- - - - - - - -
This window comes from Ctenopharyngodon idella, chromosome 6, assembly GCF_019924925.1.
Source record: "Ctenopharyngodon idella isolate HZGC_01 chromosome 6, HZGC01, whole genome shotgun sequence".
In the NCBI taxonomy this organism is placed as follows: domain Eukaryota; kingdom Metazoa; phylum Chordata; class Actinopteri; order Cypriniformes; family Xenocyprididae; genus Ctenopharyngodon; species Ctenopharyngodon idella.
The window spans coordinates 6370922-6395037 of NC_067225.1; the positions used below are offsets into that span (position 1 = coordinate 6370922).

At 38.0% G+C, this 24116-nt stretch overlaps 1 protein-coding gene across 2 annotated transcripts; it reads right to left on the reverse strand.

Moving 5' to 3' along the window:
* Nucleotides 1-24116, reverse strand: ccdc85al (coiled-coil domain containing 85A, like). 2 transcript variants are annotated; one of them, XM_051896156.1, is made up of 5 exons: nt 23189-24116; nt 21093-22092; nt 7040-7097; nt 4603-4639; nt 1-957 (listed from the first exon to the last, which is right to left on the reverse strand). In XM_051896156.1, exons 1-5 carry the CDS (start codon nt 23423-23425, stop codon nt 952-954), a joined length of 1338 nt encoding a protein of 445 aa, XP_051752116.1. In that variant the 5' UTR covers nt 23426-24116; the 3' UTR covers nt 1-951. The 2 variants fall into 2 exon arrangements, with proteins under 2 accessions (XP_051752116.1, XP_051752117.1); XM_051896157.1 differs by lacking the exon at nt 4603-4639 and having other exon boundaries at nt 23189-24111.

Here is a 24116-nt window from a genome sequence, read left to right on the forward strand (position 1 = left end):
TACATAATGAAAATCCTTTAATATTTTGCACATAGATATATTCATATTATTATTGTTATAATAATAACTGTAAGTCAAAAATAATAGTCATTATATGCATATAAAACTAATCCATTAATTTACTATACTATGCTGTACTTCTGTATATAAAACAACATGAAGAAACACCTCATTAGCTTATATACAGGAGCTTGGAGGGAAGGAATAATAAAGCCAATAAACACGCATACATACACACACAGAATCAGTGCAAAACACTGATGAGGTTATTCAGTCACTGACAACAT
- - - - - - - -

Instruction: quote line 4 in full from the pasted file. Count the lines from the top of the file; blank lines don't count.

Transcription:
The window spans coordinates 6370922-6395037 of NC_067225.1; the positions used below are offsets into that span (position 1 = coordinate 6370922).